Jerald Friedman, Individually and on Behalf of All Others Similarly Situated, Plaintiff-Appellant,
AARP, Inc.; AARP Services, Inc; AARP Insurance Plan; UnitedHealth Group, Inc.; UnitedHealth Care InsuranceCompany, Defendants-Appellees.
and Submitted October 19, 2016 Pasadena, California
from the United States District Court for the Central
District of California No. 2:14-cv-00034-DDP-PLA, Dean D.
Pregerson, District Judge, Presiding
S. Love (argued) and Susan K. Alexander, Robbins Geller
Rudman & Dowd LLP, San Francisco, California; Kevin K.
Green, Frank J. Janecek, Jr., and Christopher Collins,
Robbins Geller Rudman & Dowd LLP, San Diego, California;
Stuart A. Davidson, Mark J. Dearman, and Christopher C.
Martins, Robbins Geller Rudman & Dowd LLP, Boca Raton,
Florida; Sean K. Collins, Boston, Massachusetts; Michael F.
Ghozland, Ghozland Law Firm, Los Angeles, California; for
D. Boyle (argued) and Meaghan VerGow, O'Melveny &
Myers LLP, Washington, D.C.; Christopher B. Craig, Los
Angeles, California; for Defendants-Appellees UnitedHealth
Group, Inc. and United HealthCare Insurance Company.
Douglas E. Winter, Bryan Cave LLP, Washington, D.C.; Jeffrey
S. Russell and Darci F. Madden, Bryan Cave LLP, St. Louis,
Missouri; for Defendants-Appellees AARP, Inc., AARP Services,
Inc., and AARP Insurance Plan.
Before: Richard C. Tallman, Barrington D. Parker, Jr.
[*] and Morgan
Christen, Circuit Judges.
panel reversed the district court's Fed.R.Civ.P. 12(b)(6)
dismissal of a complaint brought by a plaintiff Medicare
beneficiary who purchased private supplemental health
insurance through a group Medigap policy, alleging that AARP
Insurance Plan transacted insurance without a license in
violation of the California Insurance Code.
Unfair Competition Law ("UCL") broadly prohibits
"unfair competition, " defined as "any
unlawful, unfair or fraudulent business act or
practice." Cal. Bus. & Prof. Code § 17200.
panel held that plaintiff stated a plausible claim at the
motion to dismiss stage that AARP "solicits"
insurance without a license, and, as a consequence, committed
an "unlawful" act in violation of the UCL.
panel also held that plaintiff adequately alleged that
defendants violated the "fraudulent" and
"unfair" prongs of the UCL. The panel concluded
that plaintiff plausibly alleged that members of the public
were likely to be deceived where AARP allegedly misleadingly
told its members that their payment only covered AARP's
expenses and the premium for
UnitedHealth's Medigap coverage, but in reality, the
payments included an imbedded commission which was not an
panel remanded for further proceedings.
PARKER, Circuit Judge:
Jerald Friedman, a Medicare beneficiary, purchased private
supplemental health insurance through a group Medigap policy
held by Defendant AARP Insurance Plan ("AARP"), and
underwritten and sold by Defendant UnitedHealth Care
Insurance Company ("UnitedHealth"). Medigap
policies offer supplemental private health insurance to cover
costs not covered by Medicare. Friedman filed this putative
class action alleging, in essence, that AARP, through its
arrangement with Medigap, transacts insurance without a
license in violation of the California Insurance Code.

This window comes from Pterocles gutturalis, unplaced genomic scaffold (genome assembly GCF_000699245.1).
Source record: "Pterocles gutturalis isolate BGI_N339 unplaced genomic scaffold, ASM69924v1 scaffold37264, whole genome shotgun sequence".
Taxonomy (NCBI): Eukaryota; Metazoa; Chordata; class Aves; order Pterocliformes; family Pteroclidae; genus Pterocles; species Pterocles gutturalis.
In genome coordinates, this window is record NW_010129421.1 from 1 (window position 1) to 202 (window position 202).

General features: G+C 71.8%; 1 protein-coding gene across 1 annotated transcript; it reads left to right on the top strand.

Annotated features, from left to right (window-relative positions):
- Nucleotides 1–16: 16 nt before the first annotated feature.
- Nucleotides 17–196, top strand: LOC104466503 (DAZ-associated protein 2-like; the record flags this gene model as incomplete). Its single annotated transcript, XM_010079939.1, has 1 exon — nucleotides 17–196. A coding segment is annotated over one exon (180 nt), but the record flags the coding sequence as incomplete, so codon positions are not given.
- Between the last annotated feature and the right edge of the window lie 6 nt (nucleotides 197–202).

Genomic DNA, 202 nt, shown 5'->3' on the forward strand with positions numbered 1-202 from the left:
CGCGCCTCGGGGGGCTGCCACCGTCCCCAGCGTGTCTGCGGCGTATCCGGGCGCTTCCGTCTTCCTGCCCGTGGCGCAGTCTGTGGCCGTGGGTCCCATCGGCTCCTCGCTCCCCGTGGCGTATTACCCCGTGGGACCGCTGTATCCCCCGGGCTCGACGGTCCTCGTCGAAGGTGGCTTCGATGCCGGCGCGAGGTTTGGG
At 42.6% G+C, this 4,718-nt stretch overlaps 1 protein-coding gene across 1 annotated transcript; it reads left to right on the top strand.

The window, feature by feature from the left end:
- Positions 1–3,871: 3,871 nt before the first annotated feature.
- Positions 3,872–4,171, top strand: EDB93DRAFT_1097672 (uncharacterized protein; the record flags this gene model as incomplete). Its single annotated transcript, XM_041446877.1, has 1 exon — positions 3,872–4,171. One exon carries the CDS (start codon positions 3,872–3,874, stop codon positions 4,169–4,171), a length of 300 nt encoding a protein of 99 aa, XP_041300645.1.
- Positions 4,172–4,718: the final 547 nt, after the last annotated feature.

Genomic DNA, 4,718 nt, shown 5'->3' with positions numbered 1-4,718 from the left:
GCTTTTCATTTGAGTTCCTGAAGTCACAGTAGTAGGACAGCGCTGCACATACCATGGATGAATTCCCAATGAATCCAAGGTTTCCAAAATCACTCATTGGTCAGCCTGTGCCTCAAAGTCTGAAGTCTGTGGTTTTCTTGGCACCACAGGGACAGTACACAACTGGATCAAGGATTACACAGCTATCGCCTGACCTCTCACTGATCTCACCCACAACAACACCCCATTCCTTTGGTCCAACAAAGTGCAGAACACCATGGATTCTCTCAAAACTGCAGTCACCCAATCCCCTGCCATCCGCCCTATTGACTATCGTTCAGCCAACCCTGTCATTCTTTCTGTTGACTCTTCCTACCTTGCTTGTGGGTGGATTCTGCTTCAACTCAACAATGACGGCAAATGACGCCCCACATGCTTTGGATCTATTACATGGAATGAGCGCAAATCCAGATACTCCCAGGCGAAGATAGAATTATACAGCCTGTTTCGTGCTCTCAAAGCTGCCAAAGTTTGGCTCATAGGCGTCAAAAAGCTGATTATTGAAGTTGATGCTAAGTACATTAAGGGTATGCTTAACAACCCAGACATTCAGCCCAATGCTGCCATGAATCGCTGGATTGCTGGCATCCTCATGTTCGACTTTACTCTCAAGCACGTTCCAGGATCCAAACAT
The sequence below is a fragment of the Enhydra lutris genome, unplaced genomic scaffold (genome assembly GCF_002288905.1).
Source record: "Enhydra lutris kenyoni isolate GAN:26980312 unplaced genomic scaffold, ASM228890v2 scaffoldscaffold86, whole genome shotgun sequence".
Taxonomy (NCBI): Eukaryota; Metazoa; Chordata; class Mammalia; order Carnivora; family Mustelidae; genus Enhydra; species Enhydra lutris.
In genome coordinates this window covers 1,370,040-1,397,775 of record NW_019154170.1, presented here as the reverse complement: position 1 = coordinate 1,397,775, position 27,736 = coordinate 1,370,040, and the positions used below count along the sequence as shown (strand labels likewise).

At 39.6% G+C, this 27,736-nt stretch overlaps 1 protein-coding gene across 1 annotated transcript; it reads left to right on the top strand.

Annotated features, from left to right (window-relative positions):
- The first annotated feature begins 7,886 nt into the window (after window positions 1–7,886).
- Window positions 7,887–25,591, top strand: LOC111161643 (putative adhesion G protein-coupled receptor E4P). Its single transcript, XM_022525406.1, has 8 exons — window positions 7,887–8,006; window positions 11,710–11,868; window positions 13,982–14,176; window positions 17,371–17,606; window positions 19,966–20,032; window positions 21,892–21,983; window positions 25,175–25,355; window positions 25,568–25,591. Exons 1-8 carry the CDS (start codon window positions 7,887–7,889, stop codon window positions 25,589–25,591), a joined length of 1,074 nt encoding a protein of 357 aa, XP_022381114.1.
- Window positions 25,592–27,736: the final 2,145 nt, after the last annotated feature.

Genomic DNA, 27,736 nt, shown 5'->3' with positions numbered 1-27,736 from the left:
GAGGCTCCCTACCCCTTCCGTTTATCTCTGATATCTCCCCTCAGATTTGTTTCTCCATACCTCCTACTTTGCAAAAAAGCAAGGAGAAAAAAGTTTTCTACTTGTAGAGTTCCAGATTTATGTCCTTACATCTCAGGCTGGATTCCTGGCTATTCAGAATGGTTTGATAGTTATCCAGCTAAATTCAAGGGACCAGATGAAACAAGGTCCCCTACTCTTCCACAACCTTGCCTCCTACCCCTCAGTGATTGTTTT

Friedman sought relief pursuant to California's Unfair
Competition Law and the common law. The district court
granted Defendants' motion under Rule 12(b)(6) and
dismissed the complaint with prejudice. We reverse.
not-for-profit corporation formerly known as the American
Association of Retired Persons, is a dominant figure in the
market for Medigap health insurance. See Vencor Inc. v.
Nat'l States Ins. Co., 303 F.3d 1024, 1026 (9th Cir.
2002) (describing Medigap health insurance).Approximately
one-third of all Medigap policyholders nationwide are
enrolled in AARP's program, more than three times
AARP's closest competitor. AARP does not itself provide
insurance coverage, nor is it licensed to do so. Rather, it
is the group policyholder for Medigap coverage underwritten
and sold by UnitedHealth, the country's largest health
insurer. In 2011, Friedman purchased UnitedHealth Medigap
coverage through AARP's group policy.
and UnitedHealth's Medigap arrangement is governed by a
1997 joint venture agreement (the "AARP-United
Agreement" or the "Agreement"). The Agreement
requires that individuals wishing to purchase Medigap
coverage from UnitedHealth do so through AARP's group
policy. The Agreement also requires that AARP administer key
aspects of the program, which involves two principal tasks.
AARP solicits its members' enrollment in the Medigap
program. An agreement between AARP and its subsidiary trust,
Defendant AARP Insurance Plan (the "AARP Trust")
contractually obligates AARP to "solicit member
participation in the [Medigap] Plan by direct mail and
otherwise." ER 299. AARP discharges this duty through
television commercials, its website, and other forms of
advertisements. For example, a website owned by Defendant
AARP Services, Inc., a for-profit, wholly-owned subsidiary of
AARP, explained why AARP members should "get an AARP
Medicare Supplement Plan." ER 276. It emphasized that:
(i) AARP Medicare Supplement Plans are the "only
Medicare Supplement plans endorsed by AARP"; (ii) the
plans are "[i]nsured by UnitedHealthcare Insurance
Company, the insurer serving the most Medicare supplement
enrollees nation wide"; and (iii) there is a "94%
Customer Satisfaction Rate of those ...